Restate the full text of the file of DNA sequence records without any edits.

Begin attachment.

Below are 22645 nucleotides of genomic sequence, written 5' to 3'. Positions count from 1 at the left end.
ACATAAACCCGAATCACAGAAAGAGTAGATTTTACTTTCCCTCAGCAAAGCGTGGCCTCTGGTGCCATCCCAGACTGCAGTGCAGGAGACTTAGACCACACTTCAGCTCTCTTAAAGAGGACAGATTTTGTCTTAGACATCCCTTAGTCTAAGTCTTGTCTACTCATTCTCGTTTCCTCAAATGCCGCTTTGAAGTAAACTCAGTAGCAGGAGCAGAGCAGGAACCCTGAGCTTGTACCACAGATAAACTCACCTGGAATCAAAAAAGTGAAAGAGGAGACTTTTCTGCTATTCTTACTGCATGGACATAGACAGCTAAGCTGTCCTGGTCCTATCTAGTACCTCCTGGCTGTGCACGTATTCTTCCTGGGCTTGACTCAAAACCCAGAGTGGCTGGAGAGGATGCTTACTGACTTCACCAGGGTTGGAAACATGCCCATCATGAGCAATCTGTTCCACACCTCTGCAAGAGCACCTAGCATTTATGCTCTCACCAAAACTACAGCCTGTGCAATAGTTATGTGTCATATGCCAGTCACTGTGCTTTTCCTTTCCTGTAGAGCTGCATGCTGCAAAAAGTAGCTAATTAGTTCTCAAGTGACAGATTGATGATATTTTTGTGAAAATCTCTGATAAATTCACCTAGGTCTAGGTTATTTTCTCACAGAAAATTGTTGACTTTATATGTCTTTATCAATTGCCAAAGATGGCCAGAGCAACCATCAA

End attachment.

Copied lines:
Below are 22645 nucleotides of genomic sequence, written 5' to 3'. Positions count from 1 at the left end.
ACATAAACCCGAATCACAGAAAGAGTAGATTTTACTTTCCCTCAGCAAAGCGTGGCCTCTGGTGCCATCCCAGACTGCAGTGCAGGAGACTTAGACCACACTTCAGCTCTCTTAAAGAGGACAGATTTTGTCTTAGACATCCCTTAGTCTAAGTCTTGTCTACTCATTCTCGTTTCCTCAAATGCCGCTTTGAAGTAAACTCAGTAGCAGGAGCAGAGCAGGAACCCTGAGCTTGTACCACAGATAAACTCACCTGGAATCAAAAAAGTGAAAGAGGAGACTTTTCTGCTATTCTTACTGCATGGACATAGACAGCTAAGCTGTCCTGGTCCTATCTAGTACCTCCTGGCTGTGCACGTATTCTTCCTGGGCTTGACTCAAAACCCAGAGTGGCTGGAGAGGATGCTTACTGACTTCACCAGGGTTGGAAACATGCCCATCATGAGCAATCTGTTCCACACCTCTGCAAGAGCACCTAGCATTTATGCTCTCACCAAAACTACAGCCTGTGCAATAGTTATGTGTCATATGCCAGTCACTGTGCTTTTCCTTTCCTGTAGAGCTGCATGCTGCAAAAAGTAGCTAATTAGTTCTCAAGTGACAGATTGATGATATTTTTGTGAAAATCTCTGATAAATTCACCTAGGTCTAGGTTATTTTCTCACAGAAAATTGTTGACTTTATATGTCTTTATCAATTGCCAAAGATGGCCAGAGCAACCATCAA